Worldcoin, a billion-dollar startup founded by OpenAI CEO Sam Altman, has created ripples in the Web3 space in the last two weeks. Officially launched on July 24, Worldcoin is aiming to create a network of ‘real humans' and no robots. The San Francisco, US-based company is looking to assign ‘World IDs' to global citizenry. With this ‘international proof of personhood', Worldcoin believes that people will no longer need to share their personal details like names, numbers, and email IDs in order to connect with websites.
Within two weeks of its launch, over two million people from around the world have signed up with Worldcoin. People who sign-up for their World IDs are also eligible to claim the WLD token, which is the native cryptocurrency of the Ethereum blockchain-based project.
At the time of writing, each WLD token was priced at $2.26 (roughly Rs. 187), showed CoinMarketCap. The total market cap of the WLD token currently stands at $266 million (roughly Rs. 2,207 crore).
Soon after the project went live, Worldcoin sign-up booths were installed in different countries. In India, several metro stations in and around the National Capital Region (NCR) and some in India's tech hub Bengaluru have Worldcoin booths with people queuing up for registrations.
While the cause that Altman's Worldcoin is trying to chase may seem noble in terms of offering security to user data, the project has received major backlash from several nations.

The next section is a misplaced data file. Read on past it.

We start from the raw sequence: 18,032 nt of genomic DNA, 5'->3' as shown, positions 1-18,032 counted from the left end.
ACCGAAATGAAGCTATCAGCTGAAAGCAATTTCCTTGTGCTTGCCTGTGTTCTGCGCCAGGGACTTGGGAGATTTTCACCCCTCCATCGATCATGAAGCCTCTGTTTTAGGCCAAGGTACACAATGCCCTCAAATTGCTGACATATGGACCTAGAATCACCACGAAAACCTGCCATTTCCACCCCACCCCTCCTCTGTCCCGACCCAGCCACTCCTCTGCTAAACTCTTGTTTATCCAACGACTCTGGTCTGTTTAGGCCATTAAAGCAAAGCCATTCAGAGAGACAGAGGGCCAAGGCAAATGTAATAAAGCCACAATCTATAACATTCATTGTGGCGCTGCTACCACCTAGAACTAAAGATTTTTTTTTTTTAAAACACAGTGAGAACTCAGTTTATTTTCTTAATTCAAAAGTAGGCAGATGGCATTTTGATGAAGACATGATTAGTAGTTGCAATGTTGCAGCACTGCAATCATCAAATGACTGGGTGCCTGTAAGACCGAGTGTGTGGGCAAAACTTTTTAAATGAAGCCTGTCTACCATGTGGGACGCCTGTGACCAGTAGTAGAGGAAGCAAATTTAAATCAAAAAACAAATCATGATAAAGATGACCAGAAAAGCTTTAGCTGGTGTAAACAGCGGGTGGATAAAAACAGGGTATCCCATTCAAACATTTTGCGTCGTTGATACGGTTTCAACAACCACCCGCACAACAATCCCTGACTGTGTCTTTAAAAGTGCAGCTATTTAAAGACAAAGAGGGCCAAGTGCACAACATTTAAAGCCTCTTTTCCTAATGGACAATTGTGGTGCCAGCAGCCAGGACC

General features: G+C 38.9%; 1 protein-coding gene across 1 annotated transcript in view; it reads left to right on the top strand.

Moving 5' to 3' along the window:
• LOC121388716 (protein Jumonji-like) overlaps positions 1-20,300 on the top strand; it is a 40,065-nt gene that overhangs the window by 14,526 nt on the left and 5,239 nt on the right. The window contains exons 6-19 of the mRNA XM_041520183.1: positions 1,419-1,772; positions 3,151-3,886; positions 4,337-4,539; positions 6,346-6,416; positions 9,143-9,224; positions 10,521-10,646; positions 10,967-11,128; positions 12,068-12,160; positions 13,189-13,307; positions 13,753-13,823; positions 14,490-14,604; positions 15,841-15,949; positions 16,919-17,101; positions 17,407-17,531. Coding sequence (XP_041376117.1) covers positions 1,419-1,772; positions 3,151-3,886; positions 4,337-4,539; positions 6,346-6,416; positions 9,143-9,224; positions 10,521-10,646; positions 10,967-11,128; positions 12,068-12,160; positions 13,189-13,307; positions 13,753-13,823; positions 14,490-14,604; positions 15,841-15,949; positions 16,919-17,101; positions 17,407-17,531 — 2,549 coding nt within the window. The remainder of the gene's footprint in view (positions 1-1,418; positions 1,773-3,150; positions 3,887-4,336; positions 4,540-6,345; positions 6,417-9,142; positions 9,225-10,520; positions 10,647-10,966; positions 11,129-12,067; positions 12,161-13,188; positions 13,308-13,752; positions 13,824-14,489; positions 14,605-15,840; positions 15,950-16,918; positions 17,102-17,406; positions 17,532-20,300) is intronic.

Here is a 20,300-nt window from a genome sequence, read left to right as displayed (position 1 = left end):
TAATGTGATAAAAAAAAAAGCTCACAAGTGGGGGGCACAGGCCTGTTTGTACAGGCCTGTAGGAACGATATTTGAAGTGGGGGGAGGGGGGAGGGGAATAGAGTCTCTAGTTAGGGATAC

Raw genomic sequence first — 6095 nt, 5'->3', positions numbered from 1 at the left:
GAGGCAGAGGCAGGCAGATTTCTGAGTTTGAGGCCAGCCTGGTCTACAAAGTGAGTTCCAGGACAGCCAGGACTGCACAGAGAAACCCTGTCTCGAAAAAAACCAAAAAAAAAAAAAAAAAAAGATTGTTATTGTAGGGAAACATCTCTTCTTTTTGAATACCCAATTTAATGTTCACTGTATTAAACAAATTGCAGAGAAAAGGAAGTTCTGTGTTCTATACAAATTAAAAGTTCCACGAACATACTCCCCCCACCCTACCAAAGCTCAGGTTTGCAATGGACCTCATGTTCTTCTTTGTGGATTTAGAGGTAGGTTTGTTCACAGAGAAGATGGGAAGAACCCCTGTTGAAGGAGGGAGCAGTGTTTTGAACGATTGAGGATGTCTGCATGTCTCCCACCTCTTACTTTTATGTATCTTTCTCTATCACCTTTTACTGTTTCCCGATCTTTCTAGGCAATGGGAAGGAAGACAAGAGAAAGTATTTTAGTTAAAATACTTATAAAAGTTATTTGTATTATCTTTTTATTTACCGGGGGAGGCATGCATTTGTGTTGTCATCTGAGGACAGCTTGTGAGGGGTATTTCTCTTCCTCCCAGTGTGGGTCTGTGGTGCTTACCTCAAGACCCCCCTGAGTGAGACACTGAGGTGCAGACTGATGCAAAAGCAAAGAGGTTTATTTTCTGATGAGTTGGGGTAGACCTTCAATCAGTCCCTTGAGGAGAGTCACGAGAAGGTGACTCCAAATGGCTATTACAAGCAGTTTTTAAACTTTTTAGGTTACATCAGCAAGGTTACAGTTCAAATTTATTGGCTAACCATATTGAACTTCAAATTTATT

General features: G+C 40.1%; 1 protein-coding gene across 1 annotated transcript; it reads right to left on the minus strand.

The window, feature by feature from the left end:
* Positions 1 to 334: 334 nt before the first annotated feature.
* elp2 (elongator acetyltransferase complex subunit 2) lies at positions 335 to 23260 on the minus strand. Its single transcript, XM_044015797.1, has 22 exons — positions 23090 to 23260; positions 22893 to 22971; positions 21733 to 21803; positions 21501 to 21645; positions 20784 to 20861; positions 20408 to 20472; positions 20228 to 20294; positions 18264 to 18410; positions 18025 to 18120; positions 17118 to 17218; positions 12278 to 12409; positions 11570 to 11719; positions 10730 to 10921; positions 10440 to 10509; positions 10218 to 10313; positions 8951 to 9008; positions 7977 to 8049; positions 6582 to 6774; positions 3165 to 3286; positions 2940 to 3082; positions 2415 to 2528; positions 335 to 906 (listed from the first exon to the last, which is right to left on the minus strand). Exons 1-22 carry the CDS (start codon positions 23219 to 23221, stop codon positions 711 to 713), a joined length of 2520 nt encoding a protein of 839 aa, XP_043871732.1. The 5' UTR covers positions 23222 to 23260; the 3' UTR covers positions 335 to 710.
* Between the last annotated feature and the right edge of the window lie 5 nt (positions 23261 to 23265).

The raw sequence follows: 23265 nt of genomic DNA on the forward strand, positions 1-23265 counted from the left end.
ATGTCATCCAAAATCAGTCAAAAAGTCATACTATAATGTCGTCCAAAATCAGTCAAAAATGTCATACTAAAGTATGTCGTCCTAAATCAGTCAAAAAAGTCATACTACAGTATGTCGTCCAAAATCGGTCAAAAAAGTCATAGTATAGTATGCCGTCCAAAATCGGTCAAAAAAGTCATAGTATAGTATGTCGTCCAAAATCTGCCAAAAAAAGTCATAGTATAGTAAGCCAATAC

Those looking to register themselves for their World IDs are required to submit their biometrics with the company. Taking eye scans via its orb is Worldcoin's way of ensuring verification of each signing-up user.
This requirement has raised concerns among world governments with regards to security of their citizens as well as their countries. Policymakers are also worried about people being exposed to free WLD tokens that are being given as incentives for people signing up.
Kenya is among the first nations to take a stringent step towards controlling the Worldcoin craze — by suspending it indefinitely for the time being.
In an official statement this week, Kenya's ministry of interior and national administration said, “Relevant security, financial services, and data protection agencies have commenced inquiries to establish the authenticity and legality of the aforesaid activities”.
To oversee and tackle the Worldcoin frenzy in France and Germany, regulators of the European Union are reportedly opening probes on the project.
India has released no such notice for Worldcoin, as of now.
For now, neither Altman nor the Worldcoin team has reacted to Kenya's suspension.
“Worldcoin aims to establish universal access to the global economy regardless of country or background. It is designed to become the world's largest human identity and financial network, giving ownership to everyone. All with the intention of welcoming every person on the planet and establishing a place for all of us to benefit in the age of Artificial Intelligence (AI),” the project's website reads.
In March, the company said that the simplest way to use World ID is as a sign-in method.
“Upon selecting Sign in with Worldcoin on a website, mobile app or crypto dapp, you approve or reject the request from your self-custodial wallet to authenticate and prove you're a real and unique person. No one, not even Worldcoin contributors or application developers, can track you across websites, identify the World ID connected to your account or generally know more about you,” the firm noted.
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